The thyroid gland, or simply the thyroid, in vertebrate anatomy, is one of the largest endocrine glands and consists of two connected lobes. The thyroid gland is found in the neck, below the thyroid cartilage. The thyroid gland controls how quickly the body uses energy, makes proteins, and controls how sensitive the body is to other hormones
The clinical importance of thyroid nodules is primarily the need to exclude thyroid malignancy, which accounts for 4 to 6.5 percent of all thyroid nodules. Although several imaging modalities are available, fine-needle aspiration biopsy (FNAB) is the current gold standard for the diagnosis of patients presenting with thyroid nodules. Unlike for papillary thyroid carcinoma, follicular thyroid carcinoma is being differentiated less frequently with FNAB from microfollicular or cellular adenomas. These specimens which accounts for 20 percent of all thyroid biopsies are usually categorized as follicular neoplasm. Most physicians recommend surgery in these patients and final diagnosis of follicular cancer is made on the basis of capsular or vascular invasion evidences after surgical excision of thyroid nodule.
Many studies were performed to develop clinical (gender, nodule size, character of the gland by palpation) or paraclinical (PET scans, RT-PCR measurement of thyroglobulin mRNA, cellular and molecular markers) criteria that improve upon cytology to predict malignancy in follicular neoplasm.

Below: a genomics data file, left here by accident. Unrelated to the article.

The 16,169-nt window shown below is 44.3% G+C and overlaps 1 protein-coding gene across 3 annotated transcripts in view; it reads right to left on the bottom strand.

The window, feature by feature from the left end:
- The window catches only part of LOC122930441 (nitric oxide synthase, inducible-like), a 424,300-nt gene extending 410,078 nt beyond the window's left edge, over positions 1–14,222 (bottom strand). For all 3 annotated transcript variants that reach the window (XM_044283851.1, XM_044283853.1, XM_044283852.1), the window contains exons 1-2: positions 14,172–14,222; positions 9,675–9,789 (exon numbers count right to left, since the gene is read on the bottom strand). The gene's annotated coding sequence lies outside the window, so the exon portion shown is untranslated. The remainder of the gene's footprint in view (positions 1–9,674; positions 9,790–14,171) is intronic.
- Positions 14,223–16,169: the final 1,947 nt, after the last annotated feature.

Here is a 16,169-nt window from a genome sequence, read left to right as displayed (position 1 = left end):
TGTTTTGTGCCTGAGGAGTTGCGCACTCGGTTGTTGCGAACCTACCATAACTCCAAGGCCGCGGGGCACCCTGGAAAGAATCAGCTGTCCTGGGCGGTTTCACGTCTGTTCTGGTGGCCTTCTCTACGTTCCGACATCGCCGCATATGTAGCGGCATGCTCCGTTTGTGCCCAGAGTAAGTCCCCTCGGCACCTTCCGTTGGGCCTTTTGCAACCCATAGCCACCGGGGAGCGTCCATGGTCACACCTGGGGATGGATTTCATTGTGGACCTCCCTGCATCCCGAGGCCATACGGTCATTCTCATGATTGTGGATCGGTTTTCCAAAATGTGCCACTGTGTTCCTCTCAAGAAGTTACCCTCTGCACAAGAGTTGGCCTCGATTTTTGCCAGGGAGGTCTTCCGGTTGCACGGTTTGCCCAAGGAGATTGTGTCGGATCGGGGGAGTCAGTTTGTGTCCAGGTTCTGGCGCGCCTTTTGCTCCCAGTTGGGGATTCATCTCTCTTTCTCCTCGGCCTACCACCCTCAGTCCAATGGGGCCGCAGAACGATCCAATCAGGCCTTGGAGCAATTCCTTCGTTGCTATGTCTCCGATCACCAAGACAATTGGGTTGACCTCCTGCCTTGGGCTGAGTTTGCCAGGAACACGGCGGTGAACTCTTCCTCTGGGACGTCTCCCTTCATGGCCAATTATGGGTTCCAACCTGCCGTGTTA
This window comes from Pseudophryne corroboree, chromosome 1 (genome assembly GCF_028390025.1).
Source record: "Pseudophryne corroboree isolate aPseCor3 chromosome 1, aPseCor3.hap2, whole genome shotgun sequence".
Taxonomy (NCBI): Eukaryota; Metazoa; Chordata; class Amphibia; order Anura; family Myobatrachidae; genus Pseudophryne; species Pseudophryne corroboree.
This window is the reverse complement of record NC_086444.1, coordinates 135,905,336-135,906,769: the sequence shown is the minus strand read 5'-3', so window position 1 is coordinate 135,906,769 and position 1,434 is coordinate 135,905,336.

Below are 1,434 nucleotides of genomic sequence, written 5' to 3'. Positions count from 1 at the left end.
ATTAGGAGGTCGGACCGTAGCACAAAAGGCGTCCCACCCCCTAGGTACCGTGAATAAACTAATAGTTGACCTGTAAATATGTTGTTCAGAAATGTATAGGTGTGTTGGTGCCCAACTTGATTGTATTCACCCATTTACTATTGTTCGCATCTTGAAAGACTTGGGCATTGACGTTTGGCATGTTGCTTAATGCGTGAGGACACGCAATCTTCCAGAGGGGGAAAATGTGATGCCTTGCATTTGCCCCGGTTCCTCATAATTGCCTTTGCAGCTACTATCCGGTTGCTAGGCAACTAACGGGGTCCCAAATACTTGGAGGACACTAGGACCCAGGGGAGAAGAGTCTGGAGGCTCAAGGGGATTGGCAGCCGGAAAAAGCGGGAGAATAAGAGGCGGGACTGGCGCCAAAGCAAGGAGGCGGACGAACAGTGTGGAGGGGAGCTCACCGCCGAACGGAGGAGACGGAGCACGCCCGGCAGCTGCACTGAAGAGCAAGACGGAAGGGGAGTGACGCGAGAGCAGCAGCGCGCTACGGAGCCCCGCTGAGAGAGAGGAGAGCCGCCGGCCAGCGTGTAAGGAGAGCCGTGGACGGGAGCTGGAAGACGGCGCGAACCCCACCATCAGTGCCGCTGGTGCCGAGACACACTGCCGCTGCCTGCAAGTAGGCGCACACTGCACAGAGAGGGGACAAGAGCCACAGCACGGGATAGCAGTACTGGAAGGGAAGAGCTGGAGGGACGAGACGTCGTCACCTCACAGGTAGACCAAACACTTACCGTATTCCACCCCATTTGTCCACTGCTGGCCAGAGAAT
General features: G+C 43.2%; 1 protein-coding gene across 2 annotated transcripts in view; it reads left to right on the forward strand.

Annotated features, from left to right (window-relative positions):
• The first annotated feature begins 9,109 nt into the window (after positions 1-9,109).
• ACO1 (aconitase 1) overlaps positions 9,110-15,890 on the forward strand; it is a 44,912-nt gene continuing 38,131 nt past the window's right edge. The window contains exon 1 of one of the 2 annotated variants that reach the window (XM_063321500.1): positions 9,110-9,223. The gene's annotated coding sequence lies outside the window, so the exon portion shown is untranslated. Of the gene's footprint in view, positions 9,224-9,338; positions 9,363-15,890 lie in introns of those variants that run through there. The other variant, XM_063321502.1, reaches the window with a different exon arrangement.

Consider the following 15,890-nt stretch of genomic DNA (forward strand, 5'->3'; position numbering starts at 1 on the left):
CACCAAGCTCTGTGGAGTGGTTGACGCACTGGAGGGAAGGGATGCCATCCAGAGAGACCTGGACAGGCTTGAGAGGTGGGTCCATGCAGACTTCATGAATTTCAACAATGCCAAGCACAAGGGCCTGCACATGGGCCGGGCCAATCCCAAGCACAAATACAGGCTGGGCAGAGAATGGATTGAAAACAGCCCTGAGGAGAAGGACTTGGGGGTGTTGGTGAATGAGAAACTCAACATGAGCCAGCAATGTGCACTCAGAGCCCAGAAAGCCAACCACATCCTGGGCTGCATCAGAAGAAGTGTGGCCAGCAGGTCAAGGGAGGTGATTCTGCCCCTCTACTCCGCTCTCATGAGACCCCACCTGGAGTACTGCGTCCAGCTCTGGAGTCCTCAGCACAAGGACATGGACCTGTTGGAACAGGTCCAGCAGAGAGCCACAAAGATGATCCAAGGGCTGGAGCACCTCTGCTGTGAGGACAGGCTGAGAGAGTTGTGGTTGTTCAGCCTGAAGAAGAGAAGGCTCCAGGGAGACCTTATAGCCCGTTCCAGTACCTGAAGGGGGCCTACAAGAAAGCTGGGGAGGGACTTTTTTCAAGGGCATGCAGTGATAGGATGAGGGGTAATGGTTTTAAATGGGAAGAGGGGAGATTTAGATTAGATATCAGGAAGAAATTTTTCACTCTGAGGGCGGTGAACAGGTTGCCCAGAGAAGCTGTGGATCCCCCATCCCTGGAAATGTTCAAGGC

Thyroid cancer, the most common endocrine malignancy usually presents as a solitary nodule. FNAB is the best way for the diagnosis of cancer in patients presenting with thyroid nodules. FNA cytology reports are classified as: Benign, Follicular lesion of undetermined significance and Follicular neoplasm, Suspicious for malignancy, Malignant and Nondiagnostic.
Open access to the scientific literature means the removal of barriers (including price barriers) from accessing scholarly work. There are two parallel âroadsâ towards open access: Open Access articles and self-archiving. Open Access articles are immediately, freely available on their Web site, a model mostly funded by charges paid by the author (usually through a research grant). The alternative for a researcher is âself-archivingâ (i.e., to publish in a traditional journal, where only subscribers have immediate access, but to make the article available on their personal and/or institutional Web sites (including so-called repositories or archives)), which is a practice allowed by many scholarly journals.
Open Access raises practical and policy questions for scholars, publishers, funders, and policymakers alike, including what the return on investment is when paying an article processing fee to publish in an Open Access articles, or whether investments into institutional repositories should be made and whether self-archiving should be made mandatory, as contemplated by some funders.
Last date updated on June, 2014